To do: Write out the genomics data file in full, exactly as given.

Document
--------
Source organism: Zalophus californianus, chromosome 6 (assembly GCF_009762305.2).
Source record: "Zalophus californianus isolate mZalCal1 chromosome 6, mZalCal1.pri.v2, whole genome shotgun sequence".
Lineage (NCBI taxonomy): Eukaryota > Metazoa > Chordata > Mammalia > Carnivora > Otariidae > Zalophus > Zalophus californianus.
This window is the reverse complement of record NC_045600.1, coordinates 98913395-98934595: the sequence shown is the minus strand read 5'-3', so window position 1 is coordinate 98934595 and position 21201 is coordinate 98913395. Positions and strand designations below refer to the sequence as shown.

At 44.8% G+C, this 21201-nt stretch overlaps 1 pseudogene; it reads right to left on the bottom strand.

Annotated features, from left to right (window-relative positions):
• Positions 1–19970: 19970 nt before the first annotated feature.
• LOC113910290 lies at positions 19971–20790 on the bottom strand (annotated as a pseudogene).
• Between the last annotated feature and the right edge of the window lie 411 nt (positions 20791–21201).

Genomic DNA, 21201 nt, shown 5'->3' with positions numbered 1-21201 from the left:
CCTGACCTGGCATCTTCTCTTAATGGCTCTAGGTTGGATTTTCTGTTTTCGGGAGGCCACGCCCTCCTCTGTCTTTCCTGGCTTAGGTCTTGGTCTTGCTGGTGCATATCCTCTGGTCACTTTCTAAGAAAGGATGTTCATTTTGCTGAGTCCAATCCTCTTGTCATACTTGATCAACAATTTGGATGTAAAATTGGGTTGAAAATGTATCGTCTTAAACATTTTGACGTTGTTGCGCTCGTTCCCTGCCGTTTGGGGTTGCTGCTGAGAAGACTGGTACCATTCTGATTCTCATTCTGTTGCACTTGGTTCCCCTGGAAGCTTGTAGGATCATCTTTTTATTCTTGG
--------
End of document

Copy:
Source organism: Zalophus californianus, chromosome 6 (assembly GCF_009762305.2).
Source record: "Zalophus californianus isolate mZalCal1 chromosome 6, mZalCal1.pri.v2, whole genome shotgun sequence".
Lineage (NCBI taxonomy): Eukaryota > Metazoa > Chordata > Mammalia > Carnivora > Otariidae > Zalophus > Zalophus californianus.
This window is the reverse complement of record NC_045600.1, coordinates 98913395-98934595: the sequence shown is the minus strand read 5'-3', so window position 1 is coordinate 98934595 and position 21201 is coordinate 98913395. Positions and strand designations below refer to the sequence as shown.

At 44.8% G+C, this 21201-nt stretch overlaps 1 pseudogene; it reads right to left on the bottom strand.

Annotated features, from left to right (window-relative positions):
• Positions 1–19970: 19970 nt before the first annotated feature.
• LOC113910290 lies at positions 19971–20790 on the bottom strand (annotated as a pseudogene).
• Between the last annotated feature and the right edge of the window lie 411 nt (positions 20791–21201).

Genomic DNA, 21201 nt, shown 5'->3' with positions numbered 1-21201 from the left:
CCTGACCTGGCATCTTCTCTTAATGGCTCTAGGTTGGATTTTCTGTTTTCGGGAGGCCACGCCCTCCTCTGTCTTTCCTGGCTTAGGTCTTGGTCTTGCTGGTGCATATCCTCTGGTCACTTTCTAAGAAAGGATGTTCATTTTGCTGAGTCCAATCCTCTTGTCATACTTGATCAACAATTTGGATGTAAAATTGGGTTGAAAATGTATCGTCTTAAACATTTTGACGTTGTTGCGCTCGTTCCCTGCCGTTTGGGGTTGCTGCTGAGAAGACTGGTACCATTCTGATTCTCATTCTGTTGCACTTGGTTCCCCTGGAAGCTTGTAGGATCATCTTTTTATTCTTGG